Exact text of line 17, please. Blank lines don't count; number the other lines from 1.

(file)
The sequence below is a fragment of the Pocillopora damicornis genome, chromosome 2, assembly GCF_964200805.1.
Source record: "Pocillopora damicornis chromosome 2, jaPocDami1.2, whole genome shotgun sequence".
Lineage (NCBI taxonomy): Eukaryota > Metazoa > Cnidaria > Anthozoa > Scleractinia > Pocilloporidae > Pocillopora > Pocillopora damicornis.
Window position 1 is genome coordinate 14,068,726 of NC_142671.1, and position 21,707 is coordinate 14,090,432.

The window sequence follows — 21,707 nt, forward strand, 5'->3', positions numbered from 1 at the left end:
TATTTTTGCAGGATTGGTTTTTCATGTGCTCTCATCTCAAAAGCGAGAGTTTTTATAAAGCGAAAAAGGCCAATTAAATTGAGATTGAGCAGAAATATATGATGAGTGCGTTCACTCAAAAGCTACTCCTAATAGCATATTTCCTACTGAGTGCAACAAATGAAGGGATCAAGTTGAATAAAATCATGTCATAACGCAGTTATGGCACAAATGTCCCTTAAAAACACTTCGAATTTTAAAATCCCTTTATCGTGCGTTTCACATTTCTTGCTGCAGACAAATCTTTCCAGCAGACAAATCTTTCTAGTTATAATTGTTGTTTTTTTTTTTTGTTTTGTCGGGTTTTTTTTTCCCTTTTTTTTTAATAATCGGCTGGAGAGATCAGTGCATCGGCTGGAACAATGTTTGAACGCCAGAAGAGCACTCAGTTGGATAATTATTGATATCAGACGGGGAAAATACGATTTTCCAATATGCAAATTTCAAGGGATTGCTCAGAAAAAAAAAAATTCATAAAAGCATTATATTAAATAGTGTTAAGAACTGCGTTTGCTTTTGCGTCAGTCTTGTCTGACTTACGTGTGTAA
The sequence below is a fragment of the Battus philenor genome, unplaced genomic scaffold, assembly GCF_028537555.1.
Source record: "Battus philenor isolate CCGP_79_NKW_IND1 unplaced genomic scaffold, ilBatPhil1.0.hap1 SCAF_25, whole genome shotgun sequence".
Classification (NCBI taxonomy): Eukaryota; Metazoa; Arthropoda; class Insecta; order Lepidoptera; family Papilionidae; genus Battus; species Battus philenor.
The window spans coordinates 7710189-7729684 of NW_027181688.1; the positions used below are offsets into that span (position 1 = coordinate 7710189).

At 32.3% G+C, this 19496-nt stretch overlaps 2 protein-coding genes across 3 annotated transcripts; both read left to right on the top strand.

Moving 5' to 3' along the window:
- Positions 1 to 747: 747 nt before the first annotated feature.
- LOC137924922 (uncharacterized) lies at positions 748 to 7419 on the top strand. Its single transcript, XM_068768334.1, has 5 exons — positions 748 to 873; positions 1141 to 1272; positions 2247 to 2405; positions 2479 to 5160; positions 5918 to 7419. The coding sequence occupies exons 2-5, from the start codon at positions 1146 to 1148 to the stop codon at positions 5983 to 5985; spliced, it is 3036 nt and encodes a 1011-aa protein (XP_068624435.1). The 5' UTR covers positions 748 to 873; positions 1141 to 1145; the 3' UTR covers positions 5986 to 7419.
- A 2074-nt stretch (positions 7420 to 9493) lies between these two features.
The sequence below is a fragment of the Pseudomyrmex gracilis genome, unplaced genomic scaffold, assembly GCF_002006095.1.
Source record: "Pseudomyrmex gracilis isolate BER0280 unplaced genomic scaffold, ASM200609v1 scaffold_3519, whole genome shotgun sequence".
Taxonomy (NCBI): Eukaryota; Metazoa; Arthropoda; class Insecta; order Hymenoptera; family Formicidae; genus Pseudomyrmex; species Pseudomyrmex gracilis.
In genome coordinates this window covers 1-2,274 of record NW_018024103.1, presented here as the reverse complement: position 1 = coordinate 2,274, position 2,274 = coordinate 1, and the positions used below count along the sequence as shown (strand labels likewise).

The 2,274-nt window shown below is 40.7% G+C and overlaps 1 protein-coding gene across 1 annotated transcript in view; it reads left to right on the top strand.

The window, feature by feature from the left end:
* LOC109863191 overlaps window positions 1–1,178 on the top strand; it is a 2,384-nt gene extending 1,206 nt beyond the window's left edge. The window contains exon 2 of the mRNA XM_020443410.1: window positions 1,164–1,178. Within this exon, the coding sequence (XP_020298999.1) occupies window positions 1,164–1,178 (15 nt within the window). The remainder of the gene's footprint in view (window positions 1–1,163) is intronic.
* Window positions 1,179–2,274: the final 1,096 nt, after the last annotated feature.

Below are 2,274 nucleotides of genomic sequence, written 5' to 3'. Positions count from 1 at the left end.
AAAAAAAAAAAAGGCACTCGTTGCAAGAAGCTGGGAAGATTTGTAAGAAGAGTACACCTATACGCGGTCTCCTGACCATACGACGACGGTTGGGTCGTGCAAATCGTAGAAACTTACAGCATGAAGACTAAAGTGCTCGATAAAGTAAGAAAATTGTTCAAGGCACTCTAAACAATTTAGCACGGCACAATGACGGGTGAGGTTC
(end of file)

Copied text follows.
Source record: "Pseudomyrmex gracilis isolate BER0280 unplaced genomic scaffold, ASM200609v1 scaffold_3519, whole genome shotgun sequence".